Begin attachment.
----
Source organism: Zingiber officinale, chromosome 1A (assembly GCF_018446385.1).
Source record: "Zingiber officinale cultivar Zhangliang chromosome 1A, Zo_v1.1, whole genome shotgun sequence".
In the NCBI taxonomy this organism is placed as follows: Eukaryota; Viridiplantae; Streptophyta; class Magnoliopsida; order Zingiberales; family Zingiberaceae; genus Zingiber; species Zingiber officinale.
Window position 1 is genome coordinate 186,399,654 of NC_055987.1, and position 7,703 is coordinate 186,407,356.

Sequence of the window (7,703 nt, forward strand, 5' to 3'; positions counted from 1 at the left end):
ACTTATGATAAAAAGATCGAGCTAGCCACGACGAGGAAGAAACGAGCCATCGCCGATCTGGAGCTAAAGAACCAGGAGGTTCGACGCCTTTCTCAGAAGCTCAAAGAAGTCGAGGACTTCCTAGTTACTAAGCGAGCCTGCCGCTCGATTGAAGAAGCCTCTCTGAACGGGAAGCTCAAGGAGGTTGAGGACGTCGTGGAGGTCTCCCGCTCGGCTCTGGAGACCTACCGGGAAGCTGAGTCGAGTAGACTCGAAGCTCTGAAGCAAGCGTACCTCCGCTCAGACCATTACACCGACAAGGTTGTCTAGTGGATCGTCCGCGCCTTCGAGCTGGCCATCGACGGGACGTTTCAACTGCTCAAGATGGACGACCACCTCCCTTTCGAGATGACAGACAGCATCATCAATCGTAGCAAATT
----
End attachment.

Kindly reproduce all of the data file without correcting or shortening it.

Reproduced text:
Source organism: Zingiber officinale, chromosome 1A (assembly GCF_018446385.1).
Source record: "Zingiber officinale cultivar Zhangliang chromosome 1A, Zo_v1.1, whole genome shotgun sequence".
In the NCBI taxonomy this organism is placed as follows: Eukaryota; Viridiplantae; Streptophyta; class Magnoliopsida; order Zingiberales; family Zingiberaceae; genus Zingiber; species Zingiber officinale.
Window position 1 is genome coordinate 186,399,654 of NC_055987.1, and position 7,703 is coordinate 186,407,356.

Sequence of the window (7,703 nt, forward strand, 5' to 3'; positions counted from 1 at the left end):
ACTTATGATAAAAAGATCGAGCTAGCCACGACGAGGAAGAAACGAGCCATCGCCGATCTGGAGCTAAAGAACCAGGAGGTTCGACGCCTTTCTCAGAAGCTCAAAGAAGTCGAGGACTTCCTAGTTACTAAGCGAGCCTGCCGCTCGATTGAAGAAGCCTCTCTGAACGGGAAGCTCAAGGAGGTTGAGGACGTCGTGGAGGTCTCCCGCTCGGCTCTGGAGACCTACCGGGAAGCTGAGTCGAGTAGACTCGAAGCTCTGAAGCAAGCGTACCTCCGCTCAGACCATTACACCGACAAGGTTGTCTAGTGGATCGTCCGCGCCTTCGAGCTGGCCATCGACGGGACGTTTCAACTGCTCAAGATGGACGACCACCTCCCTTTCGAGATGACAGACAGCATCATCAATCGTAGCAAATT